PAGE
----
Cheshire
Land Trust


 

 

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CLT Properties

Open Space Map

14 year old male Box Turtle

A rare site - 5/5/06 - Sigrun Gadwa

FM Trail Marker

 

Cheshire Land Trust
Preserving Land as a Living Resource Since 1969

Fresh Meadows Wildlife Sanctuary

 "Fresh Meadows was a name given much of south Cheshire by early settlers who farmed the low-lying, sparsely forested land along the Mill River. A tribute to an earlier respect for the land, Fresh Meadows is one of the Land Trust's most visible and accessible properties. CLT has worked vigorously to maintain trails and managed areas, permitting public access while protecting the plants and animals that live there."

TRAILS - 1994

 

Location: Cook Hill Road, Cheshire, CT
Acquisition: 1985
Acreage: 32.8 acres

Property & Trail Map

Public Access: Yes - dawn to dusk year round.

Cook Hill Road - parking for 7 cars, informational bulletin board; portion of the fence is removable allowing access for vehicles (for property maintenance or in case of an emergency).

Description: The preserve is an important natural area in the Mill River Watershed. The meadows and emergent forests comprising Fresh Meadows are really two properties. CLT owns 32.8 acres that adjoins 10 acres owned by Elim Park which the Trust manages. The property offers a well defined network of trails for easy walking in a natural setting making this open space an ideal place for all age groups. The diverse property includes mowed meadow, forested ridge at north end, Mill River frontage, seasonal wetlands and a peat bog (former farm pond).

A substantial private property borders on the north and east. The property is posted so please stay off the neighbors property at all times.

Fresh Meadow Trail

Memorial Bench in honor Jean May ( The May Family 2012)

Donors:
Development can often come at a price. For Edward Tufte and other concerned citizens living around the proposed subdivision at Fresh Meadows its development was too high a price and so began their efforts to organize and raise money to purchase the property and donate it to the Cheshire Land Trust. The Cheshire Neighborhood Association, a group of 8 neighbors including Edward Tufte and Harvey Waller a builder, donated 10 acres in return for his being allowed to build the Brittany Court subdivision.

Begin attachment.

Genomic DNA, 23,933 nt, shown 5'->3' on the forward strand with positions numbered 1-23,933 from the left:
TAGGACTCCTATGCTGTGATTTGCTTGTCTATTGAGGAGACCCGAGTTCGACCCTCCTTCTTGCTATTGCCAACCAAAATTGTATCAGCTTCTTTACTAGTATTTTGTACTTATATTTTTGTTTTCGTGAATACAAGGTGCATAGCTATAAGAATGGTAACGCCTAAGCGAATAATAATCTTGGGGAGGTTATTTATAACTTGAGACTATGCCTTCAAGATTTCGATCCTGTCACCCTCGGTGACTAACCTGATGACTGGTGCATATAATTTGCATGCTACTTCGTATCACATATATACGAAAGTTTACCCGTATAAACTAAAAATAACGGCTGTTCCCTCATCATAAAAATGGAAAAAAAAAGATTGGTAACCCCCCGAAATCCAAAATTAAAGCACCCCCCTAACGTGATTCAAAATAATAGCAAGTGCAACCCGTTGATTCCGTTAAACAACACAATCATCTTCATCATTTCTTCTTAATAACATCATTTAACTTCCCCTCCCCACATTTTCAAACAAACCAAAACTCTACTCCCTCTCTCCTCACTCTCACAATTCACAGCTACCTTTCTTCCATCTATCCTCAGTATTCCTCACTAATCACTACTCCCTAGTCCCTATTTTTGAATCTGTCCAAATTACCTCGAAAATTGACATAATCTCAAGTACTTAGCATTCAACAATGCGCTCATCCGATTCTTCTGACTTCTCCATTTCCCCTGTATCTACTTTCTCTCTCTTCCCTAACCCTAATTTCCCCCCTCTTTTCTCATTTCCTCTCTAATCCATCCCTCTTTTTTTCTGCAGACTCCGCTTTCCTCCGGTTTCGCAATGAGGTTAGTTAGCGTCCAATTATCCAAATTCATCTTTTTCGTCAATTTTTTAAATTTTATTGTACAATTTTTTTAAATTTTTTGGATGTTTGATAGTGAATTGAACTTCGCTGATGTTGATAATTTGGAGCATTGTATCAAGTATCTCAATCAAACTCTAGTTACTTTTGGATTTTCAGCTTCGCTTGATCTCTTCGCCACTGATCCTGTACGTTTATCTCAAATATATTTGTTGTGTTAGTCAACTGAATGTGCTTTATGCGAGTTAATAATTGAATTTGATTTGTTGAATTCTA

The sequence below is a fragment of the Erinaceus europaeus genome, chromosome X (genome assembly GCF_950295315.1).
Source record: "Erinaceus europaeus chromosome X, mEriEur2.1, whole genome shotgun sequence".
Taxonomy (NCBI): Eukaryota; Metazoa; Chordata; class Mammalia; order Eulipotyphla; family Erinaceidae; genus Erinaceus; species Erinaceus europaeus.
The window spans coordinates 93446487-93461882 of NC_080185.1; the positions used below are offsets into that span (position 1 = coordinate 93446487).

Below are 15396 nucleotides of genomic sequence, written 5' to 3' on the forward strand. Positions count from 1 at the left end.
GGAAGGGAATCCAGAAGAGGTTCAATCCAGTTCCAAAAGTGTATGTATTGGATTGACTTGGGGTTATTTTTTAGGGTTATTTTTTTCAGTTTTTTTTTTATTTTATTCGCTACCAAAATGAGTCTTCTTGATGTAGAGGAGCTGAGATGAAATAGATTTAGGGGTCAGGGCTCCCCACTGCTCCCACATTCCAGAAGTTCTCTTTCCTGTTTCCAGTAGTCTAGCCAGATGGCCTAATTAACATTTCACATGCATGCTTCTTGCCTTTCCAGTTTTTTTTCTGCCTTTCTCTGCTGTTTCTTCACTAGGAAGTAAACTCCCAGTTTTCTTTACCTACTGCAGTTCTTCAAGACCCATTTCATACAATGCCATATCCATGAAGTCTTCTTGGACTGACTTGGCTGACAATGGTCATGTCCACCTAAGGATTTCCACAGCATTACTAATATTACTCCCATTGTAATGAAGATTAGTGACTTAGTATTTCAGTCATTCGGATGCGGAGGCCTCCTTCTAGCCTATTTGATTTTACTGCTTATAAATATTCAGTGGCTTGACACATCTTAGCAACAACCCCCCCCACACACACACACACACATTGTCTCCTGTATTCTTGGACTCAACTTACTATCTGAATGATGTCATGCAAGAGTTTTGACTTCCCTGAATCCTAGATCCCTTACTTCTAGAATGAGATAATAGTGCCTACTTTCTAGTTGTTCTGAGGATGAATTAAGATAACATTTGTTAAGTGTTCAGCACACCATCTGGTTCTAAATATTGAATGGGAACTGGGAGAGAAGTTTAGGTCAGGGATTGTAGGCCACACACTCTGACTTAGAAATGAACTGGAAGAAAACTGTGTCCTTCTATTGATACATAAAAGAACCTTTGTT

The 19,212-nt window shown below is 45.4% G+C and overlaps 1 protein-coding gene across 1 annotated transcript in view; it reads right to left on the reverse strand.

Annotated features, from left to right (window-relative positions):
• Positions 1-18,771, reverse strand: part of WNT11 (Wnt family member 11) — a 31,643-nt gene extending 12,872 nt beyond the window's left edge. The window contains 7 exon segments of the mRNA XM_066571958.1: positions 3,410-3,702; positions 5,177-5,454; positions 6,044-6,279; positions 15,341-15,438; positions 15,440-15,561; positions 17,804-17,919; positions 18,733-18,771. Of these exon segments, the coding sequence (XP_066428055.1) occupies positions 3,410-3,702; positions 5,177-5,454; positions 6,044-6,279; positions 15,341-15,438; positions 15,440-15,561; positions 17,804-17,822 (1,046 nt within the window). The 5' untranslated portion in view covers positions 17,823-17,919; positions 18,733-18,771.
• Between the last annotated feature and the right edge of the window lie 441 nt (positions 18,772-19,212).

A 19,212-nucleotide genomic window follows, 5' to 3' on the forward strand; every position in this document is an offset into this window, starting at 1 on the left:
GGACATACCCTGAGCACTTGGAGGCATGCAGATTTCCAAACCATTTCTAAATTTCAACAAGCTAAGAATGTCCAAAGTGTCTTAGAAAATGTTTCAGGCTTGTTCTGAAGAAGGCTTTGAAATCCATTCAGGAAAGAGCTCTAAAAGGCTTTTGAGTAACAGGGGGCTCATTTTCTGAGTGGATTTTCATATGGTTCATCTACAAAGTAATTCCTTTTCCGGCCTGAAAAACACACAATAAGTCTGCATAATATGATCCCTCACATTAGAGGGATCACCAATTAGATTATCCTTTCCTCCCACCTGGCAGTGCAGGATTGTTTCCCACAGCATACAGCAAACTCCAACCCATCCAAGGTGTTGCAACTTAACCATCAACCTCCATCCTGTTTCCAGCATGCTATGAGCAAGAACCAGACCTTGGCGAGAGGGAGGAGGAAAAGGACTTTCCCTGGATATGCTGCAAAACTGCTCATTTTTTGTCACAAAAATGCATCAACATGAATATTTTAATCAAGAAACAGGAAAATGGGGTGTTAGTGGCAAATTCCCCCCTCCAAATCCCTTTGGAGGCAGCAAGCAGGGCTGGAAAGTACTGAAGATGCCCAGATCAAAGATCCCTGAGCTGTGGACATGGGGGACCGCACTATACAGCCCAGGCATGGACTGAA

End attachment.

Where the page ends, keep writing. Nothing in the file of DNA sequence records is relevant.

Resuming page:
Deed, June 1985 (executed by Atty. Peter Cooper acting as Trust for the Cheshire Neighborhood Association). The land was given under the condition that it remain “in an open and natural state.”

The Trust also relies on information from neighbors and walkers that frequent the preserve. These are often the people who observe the preserve daily and can report on litter, signs of campfires, etc. The Trust tries to respond promptly to such reports and take appropriate action.

Management: mowing, planting, educational walks, bulletin board displays. Meadows mowed every other year. Trails mowed several times a summer.

HISTORY


Fall 1985 The Cheshire Land Trust announced that it intended to work on Fresh Meadows in order to create:

  • A wildlife sanctuary by preserving and augmenting a variety of habitats already rich in biological diversity.
  • Wildflower meadows and hayfields to conserve types of habitat being lost to housing developments or growth of brush.
  • Areas of native and ornamental trees and shrubs to enhance scenic vistas or to create an arboretum
  • A series of walking paths and nature trails so that the area can be enjoyed, passively, by residents of Cheshire.

The preserve is open to the general public not just to Cheshire residents. This policy reflects the purposes of the Trust as set forth in the its Certificate of Incorporation (Article 2a), “to engage in and otherwise promote for the benefit of the general public the preservation of natural resources of the State of Connecticut and the plant and animal life therein.”

FM Aerial Fresh Meadows

 

The aerial photos (December 2004) show Fresh Meadows and the Mill River as it flows south easterly towards Cook Hill Rd. Aerial Photograpy by Ev Cassagneres

The large structures and parking areas are the Elim Park complex. The hardwood forested area beyond the river is Elim Park's open space. Much of the evergreen cedar and white pine stands are on the CLT preserve. The trails are visible from this vantage point. The slender green belt, buttressed by the two homes on Cook Hill Rd., is the public accessway to the preserve.

Webmaster: Tim Slocum

Site last updated: October 9, 2016